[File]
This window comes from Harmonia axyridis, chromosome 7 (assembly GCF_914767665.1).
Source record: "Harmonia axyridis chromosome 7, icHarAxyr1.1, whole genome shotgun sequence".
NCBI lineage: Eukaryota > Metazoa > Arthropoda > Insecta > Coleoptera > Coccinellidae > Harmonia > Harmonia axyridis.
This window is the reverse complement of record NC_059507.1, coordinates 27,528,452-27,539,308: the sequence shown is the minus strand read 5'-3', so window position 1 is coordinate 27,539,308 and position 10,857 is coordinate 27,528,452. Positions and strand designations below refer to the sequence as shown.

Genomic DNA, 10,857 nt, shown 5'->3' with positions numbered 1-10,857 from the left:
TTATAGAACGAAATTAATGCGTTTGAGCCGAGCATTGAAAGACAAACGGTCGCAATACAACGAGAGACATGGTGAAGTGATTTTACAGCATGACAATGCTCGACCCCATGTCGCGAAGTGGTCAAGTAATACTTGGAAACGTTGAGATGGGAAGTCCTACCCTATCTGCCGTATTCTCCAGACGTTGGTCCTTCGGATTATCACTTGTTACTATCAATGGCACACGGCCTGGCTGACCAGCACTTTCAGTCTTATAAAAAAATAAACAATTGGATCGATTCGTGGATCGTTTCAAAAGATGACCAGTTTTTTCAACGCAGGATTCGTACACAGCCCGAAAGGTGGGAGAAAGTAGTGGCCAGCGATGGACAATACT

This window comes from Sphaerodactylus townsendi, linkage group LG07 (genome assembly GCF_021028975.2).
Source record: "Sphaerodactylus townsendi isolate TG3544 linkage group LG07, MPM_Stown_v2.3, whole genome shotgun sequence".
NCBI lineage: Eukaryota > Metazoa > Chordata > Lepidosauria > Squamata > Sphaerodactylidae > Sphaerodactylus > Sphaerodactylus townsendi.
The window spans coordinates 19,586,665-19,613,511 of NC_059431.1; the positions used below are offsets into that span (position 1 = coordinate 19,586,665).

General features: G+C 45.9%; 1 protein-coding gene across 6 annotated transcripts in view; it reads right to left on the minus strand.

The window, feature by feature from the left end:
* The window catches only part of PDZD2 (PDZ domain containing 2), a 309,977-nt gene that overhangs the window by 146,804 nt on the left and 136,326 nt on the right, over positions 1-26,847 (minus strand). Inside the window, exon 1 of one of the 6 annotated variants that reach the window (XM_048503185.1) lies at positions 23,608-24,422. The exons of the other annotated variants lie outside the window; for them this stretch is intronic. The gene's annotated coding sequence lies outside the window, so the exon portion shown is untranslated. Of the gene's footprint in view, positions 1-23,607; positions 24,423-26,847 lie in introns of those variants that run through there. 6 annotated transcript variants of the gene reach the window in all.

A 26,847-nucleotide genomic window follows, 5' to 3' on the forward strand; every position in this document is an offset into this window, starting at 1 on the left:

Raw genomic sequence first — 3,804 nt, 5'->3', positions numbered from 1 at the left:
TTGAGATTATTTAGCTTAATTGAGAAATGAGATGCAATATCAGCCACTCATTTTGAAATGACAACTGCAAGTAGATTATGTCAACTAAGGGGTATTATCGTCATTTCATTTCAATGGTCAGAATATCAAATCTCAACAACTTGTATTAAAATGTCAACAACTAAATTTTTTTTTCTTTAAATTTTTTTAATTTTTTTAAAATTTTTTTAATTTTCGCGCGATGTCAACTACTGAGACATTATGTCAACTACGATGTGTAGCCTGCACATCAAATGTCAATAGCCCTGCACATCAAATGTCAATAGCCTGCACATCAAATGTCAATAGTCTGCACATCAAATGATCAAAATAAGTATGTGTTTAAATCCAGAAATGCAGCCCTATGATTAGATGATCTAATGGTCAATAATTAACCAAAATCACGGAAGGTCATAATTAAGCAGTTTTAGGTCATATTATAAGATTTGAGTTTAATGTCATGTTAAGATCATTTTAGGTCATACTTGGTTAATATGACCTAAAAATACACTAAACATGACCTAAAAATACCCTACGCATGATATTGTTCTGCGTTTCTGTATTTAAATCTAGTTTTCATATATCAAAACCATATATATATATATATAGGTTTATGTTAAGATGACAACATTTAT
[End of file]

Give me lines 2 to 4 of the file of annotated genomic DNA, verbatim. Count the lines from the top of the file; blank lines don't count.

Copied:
Source record: "Harmonia axyridis chromosome 7, icHarAxyr1.1, whole genome shotgun sequence".
NCBI lineage: Eukaryota > Metazoa > Arthropoda > Insecta > Coleoptera > Coccinellidae > Harmonia > Harmonia axyridis.
This window is the reverse complement of record NC_059507.1, coordinates 27,528,452-27,539,308: the sequence shown is the minus strand read 5'-3', so window position 1 is coordinate 27,539,308 and position 10,857 is coordinate 27,528,452. Positions and strand designations below refer to the sequence as shown.